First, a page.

Thursday, November 26, 2009

Follow-Up: EAR of Doom!

A few weeks ago, I presented this post for your delectation and delight. I thought now would be a good time to follow up on the events outlined in this entry, in case y'all were waiting anxiously to find out how things came to pass.

Frankly, it was a bit anticlimactic.

The EAR is done; I no longer have it looming over my head. It is out there being used and, I assume, must be working adequately enough that no one is flipping out about it yet. Of course, we put so many anti-EAR triggers in our procedures, tossing in loopholes and obstacles to ensure that it is never used that, perhaps, it will never be used. (Start at 7:02 for the pertinent section.) (Bonus: Tune in at 3:14 for the "Incompetent Bad Guys" scene; one of my favorites.)

It took more than a year to accomplish, for what boils down to less than five pages (in the EAR and in the procedures) of writing. It feels good to have it done. But the elation I thought would come with it's completion isn't there. But that's to be expected, as I'm not the kind of guy who gets really excited about stuff anyway. I'm just a boring, even-keel kind of guy, most of the time, and this was one of those most of the times.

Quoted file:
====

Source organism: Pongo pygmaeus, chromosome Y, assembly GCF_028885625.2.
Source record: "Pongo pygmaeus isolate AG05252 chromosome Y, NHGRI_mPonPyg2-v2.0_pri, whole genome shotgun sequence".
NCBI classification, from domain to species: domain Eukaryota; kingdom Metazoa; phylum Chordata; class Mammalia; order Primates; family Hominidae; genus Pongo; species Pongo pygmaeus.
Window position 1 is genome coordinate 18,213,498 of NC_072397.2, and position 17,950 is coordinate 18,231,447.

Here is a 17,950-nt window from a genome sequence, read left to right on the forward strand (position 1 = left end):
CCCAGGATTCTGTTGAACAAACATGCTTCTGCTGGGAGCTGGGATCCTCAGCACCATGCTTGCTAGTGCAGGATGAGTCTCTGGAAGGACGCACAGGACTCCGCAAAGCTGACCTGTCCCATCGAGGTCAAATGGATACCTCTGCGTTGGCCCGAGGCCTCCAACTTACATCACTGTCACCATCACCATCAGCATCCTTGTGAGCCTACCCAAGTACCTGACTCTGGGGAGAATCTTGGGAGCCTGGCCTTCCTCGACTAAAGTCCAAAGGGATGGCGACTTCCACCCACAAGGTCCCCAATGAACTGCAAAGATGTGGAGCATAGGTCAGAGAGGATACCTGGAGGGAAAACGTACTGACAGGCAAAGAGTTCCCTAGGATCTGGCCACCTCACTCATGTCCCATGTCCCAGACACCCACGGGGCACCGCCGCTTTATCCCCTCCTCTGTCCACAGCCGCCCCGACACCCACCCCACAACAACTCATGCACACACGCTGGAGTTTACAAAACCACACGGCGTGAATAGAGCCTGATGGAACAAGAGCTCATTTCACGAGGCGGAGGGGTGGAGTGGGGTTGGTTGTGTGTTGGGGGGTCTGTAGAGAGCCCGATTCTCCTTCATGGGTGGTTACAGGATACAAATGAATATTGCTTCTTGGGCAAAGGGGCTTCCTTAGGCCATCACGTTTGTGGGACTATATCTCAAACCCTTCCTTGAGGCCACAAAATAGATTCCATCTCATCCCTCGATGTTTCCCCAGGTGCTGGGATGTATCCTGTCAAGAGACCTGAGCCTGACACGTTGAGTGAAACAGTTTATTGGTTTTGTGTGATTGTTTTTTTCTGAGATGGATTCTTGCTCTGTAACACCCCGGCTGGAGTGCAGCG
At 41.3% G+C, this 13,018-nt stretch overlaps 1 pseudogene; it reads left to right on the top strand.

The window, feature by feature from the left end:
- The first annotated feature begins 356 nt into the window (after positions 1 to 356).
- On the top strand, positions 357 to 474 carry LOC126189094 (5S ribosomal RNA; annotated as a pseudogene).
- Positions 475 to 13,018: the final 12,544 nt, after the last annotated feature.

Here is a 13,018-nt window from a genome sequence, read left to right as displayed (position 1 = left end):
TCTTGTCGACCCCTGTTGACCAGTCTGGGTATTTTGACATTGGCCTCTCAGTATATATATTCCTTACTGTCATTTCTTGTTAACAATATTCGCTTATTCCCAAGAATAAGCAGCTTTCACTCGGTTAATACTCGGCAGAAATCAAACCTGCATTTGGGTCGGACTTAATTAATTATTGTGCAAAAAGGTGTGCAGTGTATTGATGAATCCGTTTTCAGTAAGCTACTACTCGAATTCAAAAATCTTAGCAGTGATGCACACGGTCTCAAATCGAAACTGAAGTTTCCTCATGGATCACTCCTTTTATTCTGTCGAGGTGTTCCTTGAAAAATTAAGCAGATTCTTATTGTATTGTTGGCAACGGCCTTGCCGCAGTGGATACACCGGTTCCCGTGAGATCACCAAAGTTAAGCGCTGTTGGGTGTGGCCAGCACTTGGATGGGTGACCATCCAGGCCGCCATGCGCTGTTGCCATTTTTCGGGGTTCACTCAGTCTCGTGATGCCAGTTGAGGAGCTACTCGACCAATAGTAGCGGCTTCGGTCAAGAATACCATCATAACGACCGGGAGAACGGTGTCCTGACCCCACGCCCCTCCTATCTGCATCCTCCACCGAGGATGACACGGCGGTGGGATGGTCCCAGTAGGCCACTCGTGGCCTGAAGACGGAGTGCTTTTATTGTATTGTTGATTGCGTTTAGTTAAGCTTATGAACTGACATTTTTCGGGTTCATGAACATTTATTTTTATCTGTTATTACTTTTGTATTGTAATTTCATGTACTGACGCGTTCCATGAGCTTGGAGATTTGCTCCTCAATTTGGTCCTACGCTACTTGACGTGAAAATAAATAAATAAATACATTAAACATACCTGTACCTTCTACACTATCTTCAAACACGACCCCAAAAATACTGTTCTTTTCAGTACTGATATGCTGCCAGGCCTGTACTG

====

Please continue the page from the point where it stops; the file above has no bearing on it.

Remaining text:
We are going to do a potluck in December to celebrate, but as it's coming so far after the fact and so close to the holidays, that, too, will feel anticlimactic. But that's okay. At least the EAR is done and I don't have to worry about it any longer until it gets used and somebody figures out it's broken. Not that such a thing will happen. What's more likely to happen is that we'll find out one of the loopholes or obstacles is broken and that the procedure will have to be re-jiggered. That's fine, because I do not own the procedures.

The EAR will stand like a rock; just like the Response to Fire EAR I wrote a few years ago. That thing was so tetchy beforehand every time they used it we had a rewrite. No more. That took about six months and six iterations and a lot of drilling, but we've finally gotten it to the point it's the favorite drill EAR we've got because it works so well and the operators respond so well. That's a good feeling. The only way we know that what we write works is if we never hear about it again.

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